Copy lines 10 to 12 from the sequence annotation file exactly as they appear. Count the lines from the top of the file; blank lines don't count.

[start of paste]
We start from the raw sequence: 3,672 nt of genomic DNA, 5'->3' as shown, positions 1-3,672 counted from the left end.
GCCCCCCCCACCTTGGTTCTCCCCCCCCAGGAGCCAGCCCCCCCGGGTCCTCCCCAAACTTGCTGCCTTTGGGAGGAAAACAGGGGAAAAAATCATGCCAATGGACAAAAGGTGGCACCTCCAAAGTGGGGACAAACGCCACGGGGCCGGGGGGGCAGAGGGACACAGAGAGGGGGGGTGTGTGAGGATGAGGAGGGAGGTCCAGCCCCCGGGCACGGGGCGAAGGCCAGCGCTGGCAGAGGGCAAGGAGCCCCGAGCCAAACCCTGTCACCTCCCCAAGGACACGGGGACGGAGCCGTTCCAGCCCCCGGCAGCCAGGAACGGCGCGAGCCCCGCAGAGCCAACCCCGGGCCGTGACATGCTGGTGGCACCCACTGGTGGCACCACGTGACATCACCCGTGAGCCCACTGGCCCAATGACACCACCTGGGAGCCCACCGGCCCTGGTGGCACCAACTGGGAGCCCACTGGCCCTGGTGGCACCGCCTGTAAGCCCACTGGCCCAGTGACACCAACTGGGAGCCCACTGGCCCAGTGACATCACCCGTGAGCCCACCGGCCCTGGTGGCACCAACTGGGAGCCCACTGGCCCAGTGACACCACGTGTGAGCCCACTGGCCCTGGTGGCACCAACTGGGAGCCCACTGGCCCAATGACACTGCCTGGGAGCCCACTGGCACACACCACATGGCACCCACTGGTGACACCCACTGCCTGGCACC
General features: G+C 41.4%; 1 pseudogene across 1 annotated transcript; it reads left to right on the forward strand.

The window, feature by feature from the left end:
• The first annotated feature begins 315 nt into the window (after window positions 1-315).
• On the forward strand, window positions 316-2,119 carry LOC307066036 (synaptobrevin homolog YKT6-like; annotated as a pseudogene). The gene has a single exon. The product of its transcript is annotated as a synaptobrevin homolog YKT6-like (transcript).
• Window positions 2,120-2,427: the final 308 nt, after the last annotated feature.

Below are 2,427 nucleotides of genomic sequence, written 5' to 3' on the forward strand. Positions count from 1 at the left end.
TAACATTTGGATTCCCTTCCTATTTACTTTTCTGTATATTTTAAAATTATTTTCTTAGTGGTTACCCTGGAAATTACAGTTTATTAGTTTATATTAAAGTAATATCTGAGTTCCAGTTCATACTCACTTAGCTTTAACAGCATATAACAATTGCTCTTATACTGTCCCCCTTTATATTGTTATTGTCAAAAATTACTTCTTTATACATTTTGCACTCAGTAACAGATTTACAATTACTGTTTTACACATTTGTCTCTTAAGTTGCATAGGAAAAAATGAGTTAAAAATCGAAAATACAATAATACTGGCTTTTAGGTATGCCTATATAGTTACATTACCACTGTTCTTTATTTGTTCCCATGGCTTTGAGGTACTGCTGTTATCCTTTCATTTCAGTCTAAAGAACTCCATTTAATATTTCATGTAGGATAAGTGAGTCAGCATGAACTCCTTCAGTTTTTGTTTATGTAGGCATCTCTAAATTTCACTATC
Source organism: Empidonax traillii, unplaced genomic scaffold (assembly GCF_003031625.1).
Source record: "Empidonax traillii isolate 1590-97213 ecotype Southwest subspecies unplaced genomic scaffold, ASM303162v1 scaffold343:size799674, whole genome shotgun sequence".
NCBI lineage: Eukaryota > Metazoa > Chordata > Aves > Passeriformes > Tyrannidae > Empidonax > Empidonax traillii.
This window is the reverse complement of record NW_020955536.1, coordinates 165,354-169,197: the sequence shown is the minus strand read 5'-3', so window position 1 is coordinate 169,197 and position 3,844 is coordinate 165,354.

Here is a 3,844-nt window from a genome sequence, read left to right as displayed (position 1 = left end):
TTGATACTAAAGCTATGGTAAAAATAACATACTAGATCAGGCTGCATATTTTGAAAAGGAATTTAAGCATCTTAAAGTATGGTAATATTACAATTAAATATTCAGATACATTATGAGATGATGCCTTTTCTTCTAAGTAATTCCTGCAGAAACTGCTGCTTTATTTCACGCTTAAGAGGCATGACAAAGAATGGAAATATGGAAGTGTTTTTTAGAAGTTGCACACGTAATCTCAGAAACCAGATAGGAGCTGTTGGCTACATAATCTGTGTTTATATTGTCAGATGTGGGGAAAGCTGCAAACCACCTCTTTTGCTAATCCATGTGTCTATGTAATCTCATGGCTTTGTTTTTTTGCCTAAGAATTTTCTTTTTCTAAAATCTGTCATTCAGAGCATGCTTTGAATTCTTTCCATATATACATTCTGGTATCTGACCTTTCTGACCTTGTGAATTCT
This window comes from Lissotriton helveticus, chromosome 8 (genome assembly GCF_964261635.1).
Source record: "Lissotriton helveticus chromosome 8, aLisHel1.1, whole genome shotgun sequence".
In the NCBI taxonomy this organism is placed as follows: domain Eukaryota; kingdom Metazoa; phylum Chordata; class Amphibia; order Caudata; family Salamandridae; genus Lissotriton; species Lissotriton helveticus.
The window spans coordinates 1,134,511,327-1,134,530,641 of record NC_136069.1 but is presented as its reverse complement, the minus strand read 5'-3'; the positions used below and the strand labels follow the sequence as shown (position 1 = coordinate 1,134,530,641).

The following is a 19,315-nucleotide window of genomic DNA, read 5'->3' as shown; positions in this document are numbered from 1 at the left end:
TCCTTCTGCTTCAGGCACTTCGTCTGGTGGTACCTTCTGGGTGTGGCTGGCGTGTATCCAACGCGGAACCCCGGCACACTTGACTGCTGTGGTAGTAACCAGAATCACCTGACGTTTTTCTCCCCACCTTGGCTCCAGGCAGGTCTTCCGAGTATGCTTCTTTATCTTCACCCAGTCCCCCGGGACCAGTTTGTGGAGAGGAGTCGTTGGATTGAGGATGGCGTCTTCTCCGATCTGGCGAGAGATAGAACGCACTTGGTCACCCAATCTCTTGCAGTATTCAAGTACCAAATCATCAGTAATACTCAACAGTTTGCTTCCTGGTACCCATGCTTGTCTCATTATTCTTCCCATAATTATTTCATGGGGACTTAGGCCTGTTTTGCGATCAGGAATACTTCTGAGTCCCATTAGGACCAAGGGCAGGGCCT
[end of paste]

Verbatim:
Source organism: Empidonax traillii, unplaced genomic scaffold (assembly GCF_003031625.1).
Source record: "Empidonax traillii isolate 1590-97213 ecotype Southwest subspecies unplaced genomic scaffold, ASM303162v1 scaffold343:size799674, whole genome shotgun sequence".
NCBI lineage: Eukaryota > Metazoa > Chordata > Aves > Passeriformes > Tyrannidae > Empidonax > Empidonax traillii.